The final and full report of the Commission on Medical Education, which has been at work since 1924 under the chairmanship of President Lowell of Harvard, follows immediately on the heels of the report of Dr. Ray Lyman Wilbur's Committee on the Costs of Medical Care; and if this is a coincidence it is a happy one. The two learned bodies explore overlapping fields and support each other in many of their independent findings, but when the Lowell Commission deals with the question of "medical mass production," which is the major recommendation of the Wilbur Committee, it reports against the socialization of the medical profession in terms as vigorous as those of Dr. Wilbur's dissenting minority, the American Medical Association and the New York Medical Society. The grounds on which the Lowell Commission rejects the thought of socialized medicine are, moreover, precisely those of the Wilbur Committee's minority. These are that voluntary medical insurance systems tend to become compulsory and then result in mediocre professional service and a breach in the essentially intimate relations of doctor and patient.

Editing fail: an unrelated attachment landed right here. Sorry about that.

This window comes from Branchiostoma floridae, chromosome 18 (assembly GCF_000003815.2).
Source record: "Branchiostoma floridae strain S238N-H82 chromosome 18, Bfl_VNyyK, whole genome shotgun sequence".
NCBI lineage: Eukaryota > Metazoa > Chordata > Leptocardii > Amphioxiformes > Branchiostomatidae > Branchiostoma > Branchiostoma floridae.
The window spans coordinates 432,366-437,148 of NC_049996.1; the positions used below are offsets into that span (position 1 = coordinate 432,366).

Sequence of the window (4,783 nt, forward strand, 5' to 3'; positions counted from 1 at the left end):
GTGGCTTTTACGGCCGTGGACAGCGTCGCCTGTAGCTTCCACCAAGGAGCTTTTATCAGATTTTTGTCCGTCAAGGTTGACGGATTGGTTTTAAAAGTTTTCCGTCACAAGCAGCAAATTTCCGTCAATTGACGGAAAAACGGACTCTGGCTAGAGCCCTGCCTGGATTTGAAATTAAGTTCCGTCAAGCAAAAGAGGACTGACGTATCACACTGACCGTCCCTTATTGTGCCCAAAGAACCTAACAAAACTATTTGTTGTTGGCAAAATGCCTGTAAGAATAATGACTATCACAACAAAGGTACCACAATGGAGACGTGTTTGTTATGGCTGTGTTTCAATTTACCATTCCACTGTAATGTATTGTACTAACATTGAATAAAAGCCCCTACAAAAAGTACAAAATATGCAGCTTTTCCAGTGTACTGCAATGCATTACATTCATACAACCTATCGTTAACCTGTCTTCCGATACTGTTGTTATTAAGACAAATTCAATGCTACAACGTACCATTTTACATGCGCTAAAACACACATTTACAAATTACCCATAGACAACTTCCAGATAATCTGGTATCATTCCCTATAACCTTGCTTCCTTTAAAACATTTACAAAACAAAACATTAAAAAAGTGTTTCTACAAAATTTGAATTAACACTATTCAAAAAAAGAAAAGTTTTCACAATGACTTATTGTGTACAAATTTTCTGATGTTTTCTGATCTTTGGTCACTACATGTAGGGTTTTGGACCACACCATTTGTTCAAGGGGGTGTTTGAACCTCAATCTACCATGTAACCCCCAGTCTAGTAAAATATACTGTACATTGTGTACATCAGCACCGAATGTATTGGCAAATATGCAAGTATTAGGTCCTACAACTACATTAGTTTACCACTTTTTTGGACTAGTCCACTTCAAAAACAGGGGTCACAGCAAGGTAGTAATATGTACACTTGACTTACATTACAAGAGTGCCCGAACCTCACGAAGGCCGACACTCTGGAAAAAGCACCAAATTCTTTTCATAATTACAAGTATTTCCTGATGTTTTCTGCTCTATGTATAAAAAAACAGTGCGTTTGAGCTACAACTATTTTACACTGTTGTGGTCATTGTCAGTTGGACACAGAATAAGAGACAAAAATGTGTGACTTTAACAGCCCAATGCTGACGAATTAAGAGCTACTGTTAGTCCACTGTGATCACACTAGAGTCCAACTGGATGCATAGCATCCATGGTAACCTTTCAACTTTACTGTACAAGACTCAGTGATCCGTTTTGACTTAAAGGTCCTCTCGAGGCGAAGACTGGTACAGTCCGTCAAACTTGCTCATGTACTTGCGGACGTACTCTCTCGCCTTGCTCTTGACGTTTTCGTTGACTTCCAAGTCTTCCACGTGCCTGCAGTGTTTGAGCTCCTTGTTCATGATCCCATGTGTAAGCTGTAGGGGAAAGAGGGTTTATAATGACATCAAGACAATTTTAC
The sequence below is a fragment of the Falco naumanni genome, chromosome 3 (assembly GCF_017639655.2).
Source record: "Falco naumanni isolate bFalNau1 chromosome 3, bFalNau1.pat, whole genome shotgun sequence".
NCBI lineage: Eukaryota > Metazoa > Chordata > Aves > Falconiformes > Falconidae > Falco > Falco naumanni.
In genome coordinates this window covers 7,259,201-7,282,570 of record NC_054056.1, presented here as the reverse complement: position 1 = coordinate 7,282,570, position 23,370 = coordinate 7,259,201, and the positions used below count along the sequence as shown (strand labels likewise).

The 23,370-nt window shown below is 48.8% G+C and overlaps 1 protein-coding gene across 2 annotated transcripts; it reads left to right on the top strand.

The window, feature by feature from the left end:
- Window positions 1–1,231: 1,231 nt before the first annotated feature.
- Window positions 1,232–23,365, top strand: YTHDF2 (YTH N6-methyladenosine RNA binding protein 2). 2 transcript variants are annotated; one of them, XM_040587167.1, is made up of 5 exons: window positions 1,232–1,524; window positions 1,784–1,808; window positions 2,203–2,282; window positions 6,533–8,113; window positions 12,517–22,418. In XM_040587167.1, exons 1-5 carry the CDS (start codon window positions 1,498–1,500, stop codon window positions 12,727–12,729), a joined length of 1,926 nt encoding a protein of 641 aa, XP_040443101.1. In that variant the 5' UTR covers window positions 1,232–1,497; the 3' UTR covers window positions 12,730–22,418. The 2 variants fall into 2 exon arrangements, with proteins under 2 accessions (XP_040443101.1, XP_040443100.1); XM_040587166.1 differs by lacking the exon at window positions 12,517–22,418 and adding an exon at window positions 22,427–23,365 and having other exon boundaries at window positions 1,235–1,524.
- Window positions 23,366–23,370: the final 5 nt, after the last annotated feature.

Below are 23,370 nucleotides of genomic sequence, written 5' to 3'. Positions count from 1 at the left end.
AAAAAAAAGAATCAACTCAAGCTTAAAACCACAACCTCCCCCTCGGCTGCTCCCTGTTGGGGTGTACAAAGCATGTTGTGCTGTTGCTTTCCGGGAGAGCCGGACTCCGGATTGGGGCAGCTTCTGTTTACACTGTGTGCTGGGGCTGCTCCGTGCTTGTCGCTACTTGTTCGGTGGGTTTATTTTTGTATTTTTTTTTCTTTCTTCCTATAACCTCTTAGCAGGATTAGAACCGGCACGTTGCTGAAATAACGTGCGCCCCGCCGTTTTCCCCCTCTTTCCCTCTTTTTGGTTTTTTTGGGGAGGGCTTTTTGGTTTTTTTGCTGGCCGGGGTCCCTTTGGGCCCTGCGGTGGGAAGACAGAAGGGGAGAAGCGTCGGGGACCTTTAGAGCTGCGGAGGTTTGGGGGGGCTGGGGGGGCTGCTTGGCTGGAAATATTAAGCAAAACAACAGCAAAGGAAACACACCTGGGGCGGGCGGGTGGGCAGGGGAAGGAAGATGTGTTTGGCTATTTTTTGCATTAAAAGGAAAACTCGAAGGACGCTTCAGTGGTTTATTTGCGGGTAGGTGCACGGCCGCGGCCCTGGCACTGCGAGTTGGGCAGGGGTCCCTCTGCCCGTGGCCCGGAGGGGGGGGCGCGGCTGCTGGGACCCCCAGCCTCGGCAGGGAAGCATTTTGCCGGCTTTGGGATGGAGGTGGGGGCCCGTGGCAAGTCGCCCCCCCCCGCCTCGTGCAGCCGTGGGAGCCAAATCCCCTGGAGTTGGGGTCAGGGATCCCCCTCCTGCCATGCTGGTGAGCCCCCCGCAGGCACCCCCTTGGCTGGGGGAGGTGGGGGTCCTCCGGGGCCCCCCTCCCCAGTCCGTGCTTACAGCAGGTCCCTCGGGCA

While insisting that the evils now resulting from competition, overcrowding of the profession, specialization, prohibitive costs and poor distribution of modern facilities must be corrected by the coordinated effort of colleges, societies, hospitals and health services, the Lowell Commission rejects the thought of group practice and treatment in the following terms:
"Allowing for the defects in present methods there are fundamental advantages in the American form of practice which need to be strengthened. It is not necessary to substitute for the present efforts a paternalistic plan ill adapted to the philosophy of American life, but rather to encourage the evolution of a pattern which will embrace the desirable features of our present methods and the correction of their defects."
It is to be deplored that the controversy which the Wilbur Committee has opened by recommending group practice for ailing humanity in the mass should now crowd out of consideration the very wise and pertinent findings of the Lowell Commission on elementary and collegiate education; but it is at the same time fortunate that the purely incidental discussion of medical mass production in this educational report appears now as an antidote to the socialistic recommendations of the majority group in the Wilbur Committee. --Herald-Tribune.